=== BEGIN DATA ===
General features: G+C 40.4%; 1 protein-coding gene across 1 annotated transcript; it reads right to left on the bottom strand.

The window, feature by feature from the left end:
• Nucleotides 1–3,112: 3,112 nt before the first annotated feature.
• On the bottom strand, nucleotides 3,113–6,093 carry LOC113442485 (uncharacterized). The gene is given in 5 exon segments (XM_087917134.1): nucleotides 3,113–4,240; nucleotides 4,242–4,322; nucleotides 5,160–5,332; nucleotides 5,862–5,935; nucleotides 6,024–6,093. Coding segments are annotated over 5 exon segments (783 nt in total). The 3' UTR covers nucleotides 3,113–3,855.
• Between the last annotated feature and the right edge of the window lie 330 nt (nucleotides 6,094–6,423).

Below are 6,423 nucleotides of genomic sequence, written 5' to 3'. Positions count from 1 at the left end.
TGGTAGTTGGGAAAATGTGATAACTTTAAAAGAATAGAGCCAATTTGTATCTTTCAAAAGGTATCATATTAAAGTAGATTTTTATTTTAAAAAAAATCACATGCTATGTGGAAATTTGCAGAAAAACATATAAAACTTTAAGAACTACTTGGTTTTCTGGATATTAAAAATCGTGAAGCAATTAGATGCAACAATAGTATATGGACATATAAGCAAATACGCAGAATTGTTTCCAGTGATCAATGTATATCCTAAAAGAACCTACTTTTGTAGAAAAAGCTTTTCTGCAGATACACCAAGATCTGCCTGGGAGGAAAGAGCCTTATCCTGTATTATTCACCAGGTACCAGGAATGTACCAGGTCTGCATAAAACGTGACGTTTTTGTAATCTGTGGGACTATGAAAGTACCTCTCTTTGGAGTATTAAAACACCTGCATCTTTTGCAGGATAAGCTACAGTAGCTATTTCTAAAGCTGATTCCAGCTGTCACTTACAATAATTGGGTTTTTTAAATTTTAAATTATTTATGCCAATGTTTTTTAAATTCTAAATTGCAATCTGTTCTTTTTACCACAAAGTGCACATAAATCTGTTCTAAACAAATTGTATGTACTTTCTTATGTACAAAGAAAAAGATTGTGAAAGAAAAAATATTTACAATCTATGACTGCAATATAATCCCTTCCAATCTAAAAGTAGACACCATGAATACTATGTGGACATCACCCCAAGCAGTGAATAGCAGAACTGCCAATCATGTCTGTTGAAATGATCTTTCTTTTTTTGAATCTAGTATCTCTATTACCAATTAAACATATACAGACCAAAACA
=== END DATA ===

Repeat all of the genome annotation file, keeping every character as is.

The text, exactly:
General features: G+C 40.4%; 1 protein-coding gene across 1 annotated transcript; it reads right to left on the bottom strand.

The window, feature by feature from the left end:
• Nucleotides 1–3,112: 3,112 nt before the first annotated feature.
• On the bottom strand, nucleotides 3,113–6,093 carry LOC113442485 (uncharacterized). The gene is given in 5 exon segments (XM_087917134.1): nucleotides 3,113–4,240; nucleotides 4,242–4,322; nucleotides 5,160–5,332; nucleotides 5,862–5,935; nucleotides 6,024–6,093. Coding segments are annotated over 5 exon segments (783 nt in total). The 3' UTR covers nucleotides 3,113–3,855.
• Between the last annotated feature and the right edge of the window lie 330 nt (nucleotides 6,094–6,423).

Below are 6,423 nucleotides of genomic sequence, written 5' to 3'. Positions count from 1 at the left end.
TGGTAGTTGGGAAAATGTGATAACTTTAAAAGAATAGAGCCAATTTGTATCTTTCAAAAGGTATCATATTAAAGTAGATTTTTATTTTAAAAAAAATCACATGCTATGTGGAAATTTGCAGAAAAACATATAAAACTTTAAGAACTACTTGGTTTTCTGGATATTAAAAATCGTGAAGCAATTAGATGCAACAATAGTATATGGACATATAAGCAAATACGCAGAATTGTTTCCAGTGATCAATGTATATCCTAAAAGAACCTACTTTTGTAGAAAAAGCTTTTCTGCAGATACACCAAGATCTGCCTGGGAGGAAAGAGCCTTATCCTGTATTATTCACCAGGTACCAGGAATGTACCAGGTCTGCATAAAACGTGACGTTTTTGTAATCTGTGGGACTATGAAAGTACCTCTCTTTGGAGTATTAAAACACCTGCATCTTTTGCAGGATAAGCTACAGTAGCTATTTCTAAAGCTGATTCCAGCTGTCACTTACAATAATTGGGTTTTTTAAATTTTAAATTATTTATGCCAATGTTTTTTAAATTCTAAATTGCAATCTGTTCTTTTTACCACAAAGTGCACATAAATCTGTTCTAAACAAATTGTATGTACTTTCTTATGTACAAAGAAAAAGATTGTGAAAGAAAAAATATTTACAATCTATGACTGCAATATAATCCCTTCCAATCTAAAAGTAGACACCATGAATACTATGTGGACATCACCCCAAGCAGTGAATAGCAGAACTGCCAATCATGTCTGTTGAAATGATCTTTCTTTTTTTGAATCTAGTATCTCTATTACCAATTAAACATATACAGACCAAAACA